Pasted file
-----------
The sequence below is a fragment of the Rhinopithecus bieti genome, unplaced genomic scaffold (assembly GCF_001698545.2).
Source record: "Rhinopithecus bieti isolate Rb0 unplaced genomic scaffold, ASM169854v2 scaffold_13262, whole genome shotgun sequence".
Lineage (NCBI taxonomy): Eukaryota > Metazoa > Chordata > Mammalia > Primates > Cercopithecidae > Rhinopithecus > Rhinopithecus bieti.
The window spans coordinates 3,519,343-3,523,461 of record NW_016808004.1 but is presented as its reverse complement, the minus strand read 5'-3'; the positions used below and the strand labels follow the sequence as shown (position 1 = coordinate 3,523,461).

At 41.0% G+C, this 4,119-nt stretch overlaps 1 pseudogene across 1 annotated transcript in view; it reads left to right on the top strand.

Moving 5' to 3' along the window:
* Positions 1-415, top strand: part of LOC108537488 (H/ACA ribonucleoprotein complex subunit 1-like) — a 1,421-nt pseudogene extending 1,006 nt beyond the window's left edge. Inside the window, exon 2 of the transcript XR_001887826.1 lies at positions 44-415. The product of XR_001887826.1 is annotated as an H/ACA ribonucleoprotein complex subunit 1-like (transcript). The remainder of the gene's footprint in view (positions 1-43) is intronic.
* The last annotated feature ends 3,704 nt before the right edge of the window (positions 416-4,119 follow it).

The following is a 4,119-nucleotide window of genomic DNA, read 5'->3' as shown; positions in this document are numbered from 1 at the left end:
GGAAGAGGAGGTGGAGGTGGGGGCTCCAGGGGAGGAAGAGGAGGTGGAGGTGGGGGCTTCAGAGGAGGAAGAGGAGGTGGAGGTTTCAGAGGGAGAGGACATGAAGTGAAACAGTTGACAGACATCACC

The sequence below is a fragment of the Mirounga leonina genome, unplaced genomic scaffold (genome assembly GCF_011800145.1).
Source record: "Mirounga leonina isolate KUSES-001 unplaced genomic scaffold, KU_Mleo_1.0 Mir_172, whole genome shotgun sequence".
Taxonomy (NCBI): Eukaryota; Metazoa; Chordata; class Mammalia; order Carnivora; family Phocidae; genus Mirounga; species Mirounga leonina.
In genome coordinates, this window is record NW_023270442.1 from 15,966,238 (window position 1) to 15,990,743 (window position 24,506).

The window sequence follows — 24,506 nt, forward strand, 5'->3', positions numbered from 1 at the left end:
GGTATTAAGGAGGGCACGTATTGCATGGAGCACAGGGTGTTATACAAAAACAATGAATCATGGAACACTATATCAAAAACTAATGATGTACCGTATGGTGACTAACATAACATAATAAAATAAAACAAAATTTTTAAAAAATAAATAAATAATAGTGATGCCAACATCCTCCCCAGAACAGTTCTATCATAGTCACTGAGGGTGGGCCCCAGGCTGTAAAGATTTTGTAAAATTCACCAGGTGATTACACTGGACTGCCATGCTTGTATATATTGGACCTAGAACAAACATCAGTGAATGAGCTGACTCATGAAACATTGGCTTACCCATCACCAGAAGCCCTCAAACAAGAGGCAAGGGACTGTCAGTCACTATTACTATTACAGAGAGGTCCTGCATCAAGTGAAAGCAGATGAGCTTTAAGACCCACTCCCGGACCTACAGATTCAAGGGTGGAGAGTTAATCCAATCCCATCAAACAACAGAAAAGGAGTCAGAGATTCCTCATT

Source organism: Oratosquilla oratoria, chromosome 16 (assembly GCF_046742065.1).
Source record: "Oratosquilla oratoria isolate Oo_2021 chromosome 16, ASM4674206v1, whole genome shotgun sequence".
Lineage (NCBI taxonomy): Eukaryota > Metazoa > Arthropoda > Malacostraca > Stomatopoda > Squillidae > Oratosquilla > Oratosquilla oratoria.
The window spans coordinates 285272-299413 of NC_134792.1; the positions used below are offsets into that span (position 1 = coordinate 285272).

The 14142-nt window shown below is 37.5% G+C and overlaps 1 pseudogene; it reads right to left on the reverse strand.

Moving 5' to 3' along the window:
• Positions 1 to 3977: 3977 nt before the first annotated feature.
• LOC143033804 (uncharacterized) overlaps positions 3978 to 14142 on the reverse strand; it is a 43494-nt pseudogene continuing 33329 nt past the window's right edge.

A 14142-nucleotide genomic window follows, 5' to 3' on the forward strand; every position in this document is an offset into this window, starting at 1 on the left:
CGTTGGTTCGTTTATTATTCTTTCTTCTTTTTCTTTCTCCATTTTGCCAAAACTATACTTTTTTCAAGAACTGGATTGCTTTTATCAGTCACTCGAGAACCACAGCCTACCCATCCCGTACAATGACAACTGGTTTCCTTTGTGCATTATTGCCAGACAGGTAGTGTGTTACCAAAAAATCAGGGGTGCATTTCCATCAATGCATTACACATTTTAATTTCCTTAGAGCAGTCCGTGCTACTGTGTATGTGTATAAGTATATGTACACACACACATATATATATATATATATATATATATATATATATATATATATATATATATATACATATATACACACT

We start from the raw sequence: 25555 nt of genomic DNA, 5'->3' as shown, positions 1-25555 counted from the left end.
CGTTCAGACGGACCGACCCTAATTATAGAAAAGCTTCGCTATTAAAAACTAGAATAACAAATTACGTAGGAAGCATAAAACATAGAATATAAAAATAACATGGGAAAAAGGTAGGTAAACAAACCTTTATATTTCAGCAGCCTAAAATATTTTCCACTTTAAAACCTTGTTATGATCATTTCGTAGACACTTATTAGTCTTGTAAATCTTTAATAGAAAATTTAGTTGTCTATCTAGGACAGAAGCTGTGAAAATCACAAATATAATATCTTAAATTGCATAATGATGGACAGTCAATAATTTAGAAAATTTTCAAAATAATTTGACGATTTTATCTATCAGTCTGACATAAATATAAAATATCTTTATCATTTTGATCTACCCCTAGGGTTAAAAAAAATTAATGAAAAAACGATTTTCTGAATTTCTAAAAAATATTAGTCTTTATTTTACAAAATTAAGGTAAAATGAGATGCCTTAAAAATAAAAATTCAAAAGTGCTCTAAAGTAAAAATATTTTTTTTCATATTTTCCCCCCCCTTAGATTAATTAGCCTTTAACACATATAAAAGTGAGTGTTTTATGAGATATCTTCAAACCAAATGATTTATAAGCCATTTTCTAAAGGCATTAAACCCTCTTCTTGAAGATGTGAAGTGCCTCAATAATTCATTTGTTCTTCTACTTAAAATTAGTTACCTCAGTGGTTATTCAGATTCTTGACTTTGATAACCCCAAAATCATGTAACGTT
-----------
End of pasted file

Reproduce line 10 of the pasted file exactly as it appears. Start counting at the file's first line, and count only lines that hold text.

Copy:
GGAAGAGGAGGTGGAGGTGGGGGCTCCAGGGGAGGAAGAGGAGGTGGAGGTGGGGGCTTCAGAGGAGGAAGAGGAGGTGGAGGTTTCAGAGGGAGAGGACATGAAGTGAAACAGTTGACAGACATCACC